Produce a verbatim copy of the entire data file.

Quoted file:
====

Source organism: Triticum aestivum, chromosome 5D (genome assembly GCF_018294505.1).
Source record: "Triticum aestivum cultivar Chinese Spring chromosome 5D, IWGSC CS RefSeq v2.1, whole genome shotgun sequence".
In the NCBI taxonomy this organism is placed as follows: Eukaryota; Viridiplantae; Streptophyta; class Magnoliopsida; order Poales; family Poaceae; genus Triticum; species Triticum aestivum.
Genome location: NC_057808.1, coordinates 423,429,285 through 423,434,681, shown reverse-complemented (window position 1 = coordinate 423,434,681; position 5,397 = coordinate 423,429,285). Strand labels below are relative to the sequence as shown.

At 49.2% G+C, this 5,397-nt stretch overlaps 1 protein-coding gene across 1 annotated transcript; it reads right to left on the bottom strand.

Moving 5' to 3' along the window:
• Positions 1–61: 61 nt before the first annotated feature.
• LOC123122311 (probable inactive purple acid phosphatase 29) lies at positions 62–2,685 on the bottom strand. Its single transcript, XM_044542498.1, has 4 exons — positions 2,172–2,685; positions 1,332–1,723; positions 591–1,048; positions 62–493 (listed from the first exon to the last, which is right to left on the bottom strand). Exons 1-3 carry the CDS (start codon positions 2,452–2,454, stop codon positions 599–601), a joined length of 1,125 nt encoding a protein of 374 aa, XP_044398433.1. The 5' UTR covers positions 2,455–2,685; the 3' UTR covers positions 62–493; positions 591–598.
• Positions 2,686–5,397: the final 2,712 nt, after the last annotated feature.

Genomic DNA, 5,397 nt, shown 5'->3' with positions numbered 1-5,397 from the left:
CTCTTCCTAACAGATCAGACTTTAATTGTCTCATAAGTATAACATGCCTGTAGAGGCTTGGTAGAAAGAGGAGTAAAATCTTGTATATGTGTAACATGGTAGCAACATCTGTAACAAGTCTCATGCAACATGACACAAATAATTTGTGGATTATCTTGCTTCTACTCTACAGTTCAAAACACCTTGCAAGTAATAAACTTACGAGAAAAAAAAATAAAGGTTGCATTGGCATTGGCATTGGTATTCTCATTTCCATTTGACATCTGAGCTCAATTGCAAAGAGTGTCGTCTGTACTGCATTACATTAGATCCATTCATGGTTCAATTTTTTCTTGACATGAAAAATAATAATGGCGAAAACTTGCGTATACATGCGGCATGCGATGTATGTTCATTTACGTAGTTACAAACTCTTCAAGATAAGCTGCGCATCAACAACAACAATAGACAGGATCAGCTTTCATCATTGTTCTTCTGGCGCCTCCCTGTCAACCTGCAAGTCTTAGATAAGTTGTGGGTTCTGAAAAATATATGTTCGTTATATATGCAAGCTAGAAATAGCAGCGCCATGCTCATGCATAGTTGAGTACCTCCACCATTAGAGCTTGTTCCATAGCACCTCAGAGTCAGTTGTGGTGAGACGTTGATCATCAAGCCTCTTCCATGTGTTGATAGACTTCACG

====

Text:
Source organism: Triticum aestivum, chromosome 5D (genome assembly GCF_018294505.1).
Source record: "Triticum aestivum cultivar Chinese Spring chromosome 5D, IWGSC CS RefSeq v2.1, whole genome shotgun sequence".
In the NCBI taxonomy this organism is placed as follows: Eukaryota; Viridiplantae; Streptophyta; class Magnoliopsida; order Poales; family Poaceae; genus Triticum; species Triticum aestivum.
Genome location: NC_057808.1, coordinates 423,429,285 through 423,434,681, shown reverse-complemented (window position 1 = coordinate 423,434,681; position 5,397 = coordinate 423,429,285). Strand labels below are relative to the sequence as shown.

At 49.2% G+C, this 5,397-nt stretch overlaps 1 protein-coding gene across 1 annotated transcript; it reads right to left on the bottom strand.

Moving 5' to 3' along the window:
• Positions 1–61: 61 nt before the first annotated feature.
• LOC123122311 (probable inactive purple acid phosphatase 29) lies at positions 62–2,685 on the bottom strand. Its single transcript, XM_044542498.1, has 4 exons — positions 2,172–2,685; positions 1,332–1,723; positions 591–1,048; positions 62–493 (listed from the first exon to the last, which is right to left on the bottom strand). Exons 1-3 carry the CDS (start codon positions 2,452–2,454, stop codon positions 599–601), a joined length of 1,125 nt encoding a protein of 374 aa, XP_044398433.1. The 5' UTR covers positions 2,455–2,685; the 3' UTR covers positions 62–493; positions 591–598.
• Positions 2,686–5,397: the final 2,712 nt, after the last annotated feature.

Genomic DNA, 5,397 nt, shown 5'->3' with positions numbered 1-5,397 from the left:
CTCTTCCTAACAGATCAGACTTTAATTGTCTCATAAGTATAACATGCCTGTAGAGGCTTGGTAGAAAGAGGAGTAAAATCTTGTATATGTGTAACATGGTAGCAACATCTGTAACAAGTCTCATGCAACATGACACAAATAATTTGTGGATTATCTTGCTTCTACTCTACAGTTCAAAACACCTTGCAAGTAATAAACTTACGAGAAAAAAAAATAAAGGTTGCATTGGCATTGGCATTGGTATTCTCATTTCCATTTGACATCTGAGCTCAATTGCAAAGAGTGTCGTCTGTACTGCATTACATTAGATCCATTCATGGTTCAATTTTTTCTTGACATGAAAAATAATAATGGCGAAAACTTGCGTATACATGCGGCATGCGATGTATGTTCATTTACGTAGTTACAAACTCTTCAAGATAAGCTGCGCATCAACAACAACAATAGACAGGATCAGCTTTCATCATTGTTCTTCTGGCGCCTCCCTGTCAACCTGCAAGTCTTAGATAAGTTGTGGGTTCTGAAAAATATATGTTCGTTATATATGCAAGCTAGAAATAGCAGCGCCATGCTCATGCATAGTTGAGTACCTCCACCATTAGAGCTTGTTCCATAGCACCTCAGAGTCAGTTGTGGTGAGACGTTGATCATCAAGCCTCTTCCATGTGTTGATAGACTTCACG